The plaintiff manufactures coloured oval sweets and in 2007 filed a Community Design for the packaging shown below for “comfit boxes and containers”.
The intervener at first instance, known internationally for manufacturing sweets packaged in small, transparent boxes, among other products, filed an application for a declaration of invalidity of the design, based on its registered figurative trademark shown below.
The Cancellation Division and the Board of Appeal of the EUIPO granted the invalidity application.
The action to overturn the Board of Appeal decision, brought before the GC, was unsuccessful. The GC supported the Board of Appeal in all points at issue under substantive law. Among other things, the plaintiff pointed out that the overall impression of its design filing was determined primarily by its rounded edges, the prominent logo on the label and the coloured oval sweets that can be seen in the photographs included with the filing. In all these points, the plaintiff contended that the design in question differs from the trademark of the opposing party. The GC was unable to find anything legally relevant in any of these arguments. On the contrary: it took the view that the overall impression of the opposing product packaging is not determined by the (rounded) edges and that the logo is not of any consequence, since the label in its basic form – extending from the front of the box over the lid to the back – is similar and that the relevant group of consumers are generally not expected to pay much attention to confectionary packaging. The court found that the fact that the photograph shows the packaging filled with coloured sweets is also irrelevant as the design was filed precisely only for “comfit boxes…”, i.e. the packaging of the actual product, and not for the product itself.
The plaintiff proceeded to appeal before the CJEU, arguing among other things that the GC had incorrectly treated the trademark as a three-dimensional trademark and not as a pure figurative trademark. In addition, it stated that the court had ignored characteristic design features of the design filing; the coloured oval sweets shown in the photographs and the logos on the product packaging.
The appeal before the CJEU was also unsuccessful. The CJEU first noted that the GC’s findings with regard to the type of trademark are factual in nature and that these could only be challenged using the remedy of appeal if the content of the file was falsified or the facts of the case were distorted. It stated that such a judicial error was not being asserted by the plaintiff.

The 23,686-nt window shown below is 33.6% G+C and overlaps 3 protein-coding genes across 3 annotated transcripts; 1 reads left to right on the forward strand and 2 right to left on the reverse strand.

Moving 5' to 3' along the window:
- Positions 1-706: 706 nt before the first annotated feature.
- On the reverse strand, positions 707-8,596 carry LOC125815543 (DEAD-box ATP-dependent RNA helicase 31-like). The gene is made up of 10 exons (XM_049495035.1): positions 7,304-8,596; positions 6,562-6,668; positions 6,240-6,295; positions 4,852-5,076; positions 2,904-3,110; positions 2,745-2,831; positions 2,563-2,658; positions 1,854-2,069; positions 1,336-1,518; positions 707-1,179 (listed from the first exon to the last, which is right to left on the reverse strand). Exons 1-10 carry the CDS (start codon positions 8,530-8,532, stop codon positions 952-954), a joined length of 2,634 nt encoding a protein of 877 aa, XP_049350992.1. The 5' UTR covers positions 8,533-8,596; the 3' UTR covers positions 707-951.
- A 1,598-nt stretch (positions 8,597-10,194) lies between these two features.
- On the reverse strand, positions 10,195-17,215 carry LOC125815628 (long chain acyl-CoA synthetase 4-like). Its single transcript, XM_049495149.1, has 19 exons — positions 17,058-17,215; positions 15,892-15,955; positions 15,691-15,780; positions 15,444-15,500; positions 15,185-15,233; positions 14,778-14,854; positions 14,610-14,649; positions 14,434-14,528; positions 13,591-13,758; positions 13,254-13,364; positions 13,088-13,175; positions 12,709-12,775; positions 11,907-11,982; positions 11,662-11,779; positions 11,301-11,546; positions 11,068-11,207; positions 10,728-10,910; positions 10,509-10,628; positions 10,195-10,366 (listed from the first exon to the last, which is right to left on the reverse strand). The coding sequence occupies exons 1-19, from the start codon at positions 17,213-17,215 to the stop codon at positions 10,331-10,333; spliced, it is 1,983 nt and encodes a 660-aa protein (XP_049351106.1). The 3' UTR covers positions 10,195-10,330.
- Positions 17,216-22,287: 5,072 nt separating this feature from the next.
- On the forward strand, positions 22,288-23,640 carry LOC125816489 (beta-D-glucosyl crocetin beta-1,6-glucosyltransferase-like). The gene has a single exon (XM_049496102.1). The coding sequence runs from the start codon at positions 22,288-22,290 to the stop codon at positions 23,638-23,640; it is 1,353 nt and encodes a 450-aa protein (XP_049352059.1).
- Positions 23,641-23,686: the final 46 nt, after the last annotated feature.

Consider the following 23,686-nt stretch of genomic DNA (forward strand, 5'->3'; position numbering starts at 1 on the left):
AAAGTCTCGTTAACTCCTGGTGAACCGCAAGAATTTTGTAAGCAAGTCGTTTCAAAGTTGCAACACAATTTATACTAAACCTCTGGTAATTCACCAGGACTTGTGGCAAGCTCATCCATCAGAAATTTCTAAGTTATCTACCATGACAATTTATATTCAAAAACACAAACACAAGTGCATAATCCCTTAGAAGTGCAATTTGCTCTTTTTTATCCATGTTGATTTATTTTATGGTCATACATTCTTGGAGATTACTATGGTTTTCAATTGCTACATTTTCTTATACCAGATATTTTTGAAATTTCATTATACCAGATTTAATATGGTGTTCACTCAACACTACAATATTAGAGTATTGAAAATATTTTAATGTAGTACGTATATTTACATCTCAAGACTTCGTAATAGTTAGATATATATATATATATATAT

As to disregarding the influence of the depicted coloured sweets on the nature of the design filing, the CJEU found that the plaintiff merely repeats its argument from the previous instance. In the CJEU’s view, this is not a legitimate challenge of the GC’s judgment.
Finally, the CJEU ruled that the objection that the logos found on the product packaging were allegedly not taken into sufficient consideration was not convincing either. It held that, in this respect, the assessment of the facts by the lower court was being challenged and that such a challenge below the threshold of the falsification of the facts is not permitted in the appeal.
The decisions of the CJEU and at the previous instances are to be welcomed not only from a legal point of view. They also serve as a good example of how IP rights can also be effectively defended across different types of right – in this case a well-known trademark against a registered design.
Taking a comprehensive trademark strategy is a key strength here. If a product or its packaging is to be protected, it often makes sense to apply for a corresponding trademark in addition to other rights. This is because it is precisely when claims under design or unfair competition law fail (e.g. because the term of protection has expired or a proprietary product has not been unfairly imitated), that the registration of a figurative or three-dimensional trademark might be able to close gaps in protection. In the case at hand, the trademark proprietor’s protection strategy ultimately paid off.
Authored by Dr. Patrick Fromlowitz and Nikolaus von Bargen